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Home > Dictionary of Science Quotations > Scientist Names Index C > Marie Curie Quotes > Radioactivity

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Marie Curie
(7 Nov 1867 - 4 Jul 1934)

Polish-French chemist and physicist whose celebrated experiments (1898) on uranium minerals led to discovery of two new elements: polonium and radium. With Henri Becquerel and her husband, Pierre Curie, she was awarded the 1903 Nobel Prize for Physics. She was then sole winner of a second Nobel Prize in 1911, this time in Chemistry.


Marie Curie Quotes on Radioactivity (4 quotes)

>> Click for 22 Science Quotes by Marie Curie

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My experiments proved that the radiation of uranium compounds ... is an atomic property of the element of uranium. Its intensity is proportional to the quantity of uranium contained in the compound, and depends neither on conditions of chemical combination, nor on external circumstances, such as light or temperature.
... The radiation of thorium has an intensity of the same order as that of uranium, and is, as in the case of uranium, an atomic property of the element.
It was necessary at this point to find a new term to define this new property of matter manifested by the elements of uranium and thorium. I proposed the word radioactivity which has since become generally adopted; the radioactive elements have been called radio elements.
— Marie Curie
In Pierre Curie, with the Autobiographical Notes of Marie Curie, trans. Charlotte and Vernon Kellogg (1923), 96. Also in reprint (2012) 45-46.
Science quotes on:  |  Intensity (17)  |  Nomencalture (3)  |  Property (77)  |  Radiation (19)  |  Radioactivity (24)  |  Thorium (4)  |  Uranium (16)

The various reasons which we have enumerated lead us to believe that the new radio-active substance contains a new element which we propose to give the name of radium.
— Marie Curie
Marie Curie, Pierre Curie and Gustave Bιmont, 'Sur une Nouvelle Substance Fortement Radio-Active, Contenue dans las Pechblende', (On a new, strongly radio-active substance, contained in pitchblende), Comptes Rendus (1898). 127, 1217. In Joseph E. Harmon and Alan G. Gross (editors), The Scientific Literature (2007), 151.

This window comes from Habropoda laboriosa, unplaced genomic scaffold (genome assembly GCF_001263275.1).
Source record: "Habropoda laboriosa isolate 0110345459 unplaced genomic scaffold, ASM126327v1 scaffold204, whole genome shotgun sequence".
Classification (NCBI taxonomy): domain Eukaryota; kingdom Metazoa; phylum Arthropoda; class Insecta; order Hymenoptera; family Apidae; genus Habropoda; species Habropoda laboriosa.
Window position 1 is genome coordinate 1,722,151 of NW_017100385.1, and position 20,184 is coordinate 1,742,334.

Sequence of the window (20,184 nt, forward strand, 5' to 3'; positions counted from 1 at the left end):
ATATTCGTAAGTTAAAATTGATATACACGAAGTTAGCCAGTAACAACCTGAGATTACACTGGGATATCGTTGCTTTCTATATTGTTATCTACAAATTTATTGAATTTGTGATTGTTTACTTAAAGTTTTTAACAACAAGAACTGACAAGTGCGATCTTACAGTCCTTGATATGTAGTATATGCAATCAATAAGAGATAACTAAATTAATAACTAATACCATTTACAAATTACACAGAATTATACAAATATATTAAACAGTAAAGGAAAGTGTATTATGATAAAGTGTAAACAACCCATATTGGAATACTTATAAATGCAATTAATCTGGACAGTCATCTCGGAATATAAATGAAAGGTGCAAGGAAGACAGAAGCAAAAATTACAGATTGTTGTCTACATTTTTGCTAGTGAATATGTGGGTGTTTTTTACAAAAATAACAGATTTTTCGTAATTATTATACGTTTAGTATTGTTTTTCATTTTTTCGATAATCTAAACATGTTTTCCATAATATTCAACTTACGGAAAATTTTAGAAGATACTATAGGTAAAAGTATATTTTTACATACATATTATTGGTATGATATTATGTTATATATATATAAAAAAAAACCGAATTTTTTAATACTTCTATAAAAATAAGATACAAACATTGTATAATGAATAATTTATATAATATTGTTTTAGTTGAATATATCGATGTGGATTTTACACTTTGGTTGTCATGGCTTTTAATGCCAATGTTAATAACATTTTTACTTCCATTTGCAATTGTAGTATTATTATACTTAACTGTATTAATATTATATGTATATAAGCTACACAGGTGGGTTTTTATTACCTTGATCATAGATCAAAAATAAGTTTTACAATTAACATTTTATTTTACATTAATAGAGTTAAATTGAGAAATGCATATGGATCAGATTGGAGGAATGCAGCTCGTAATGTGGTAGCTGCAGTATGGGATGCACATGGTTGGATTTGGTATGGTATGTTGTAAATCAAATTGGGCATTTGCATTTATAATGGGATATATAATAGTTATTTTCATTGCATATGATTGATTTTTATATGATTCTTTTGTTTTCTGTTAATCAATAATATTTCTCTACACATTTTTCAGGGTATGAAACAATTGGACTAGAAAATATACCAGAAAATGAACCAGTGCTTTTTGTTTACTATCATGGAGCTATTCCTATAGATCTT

Science quotes on:  |  Discovery (517)  |  Element (106)  |  Radioactivity (24)  |  Radium (18)

We believe the substance we have extracted from pitch-blende contains a metal not yet observed, related to bismuth by its analytical properties. If the existence of this new metal is confirmed we propose to call it polonium, from the name of the original country of one of us.
— Marie Curie
Proceedings of the Academy of Science (18 July 1898). In Eve Curie, Madame Curie (1937, 2007), 161.
Science quotes on:  |  Polonium (5)  |  Radioactivity (24)

When one studies strongly radioactive substances special precautions must be taken if one wishes to be able to take delicate measurements. The various objects used in a chemical laboratory and those used in a chemical laboratory, and those which serve for experiments in physics, become radioactive in a short time and act upon photographic plates through black paper. Dust, the air of the room, and one's clothes all become radioactive.
— Marie Curie
Notebook entry. In Eve Curie, Madame Curie: a Biography by Eve Curie (1937, 2007), 196.
Science quotes on:  |  Apparatus (24)  |  Chemistry (210)  |  Clothes (6)  |  Delicate (9)  |  Equipment (20)  |  Measurement (140)  |  Photography (7)  |  Physics (240)  |  Precaution (3)  |  Radioactivity (24)  |  Special (39)  |  Study (276)


See also:
  • 7 Nov - short biography, births, deaths and events on date of Curie's birth.
  • Madame Curie: A Biography, by Eve Curie. - book suggestion.
  • Booklist for Marie Curie.

Carl Sagan Thumbnail In science it often happens that scientists say, 'You know that's a really good argument; my position is mistaken,' and then they would actually change their minds and you never hear that old view from them again. They really do it. It doesn't happen as often as it should, because scientists are human and change is sometimes painful. But it happens every day. I cannot recall the last time something like that happened in politics or religion. (1987) -- Carl Sagan
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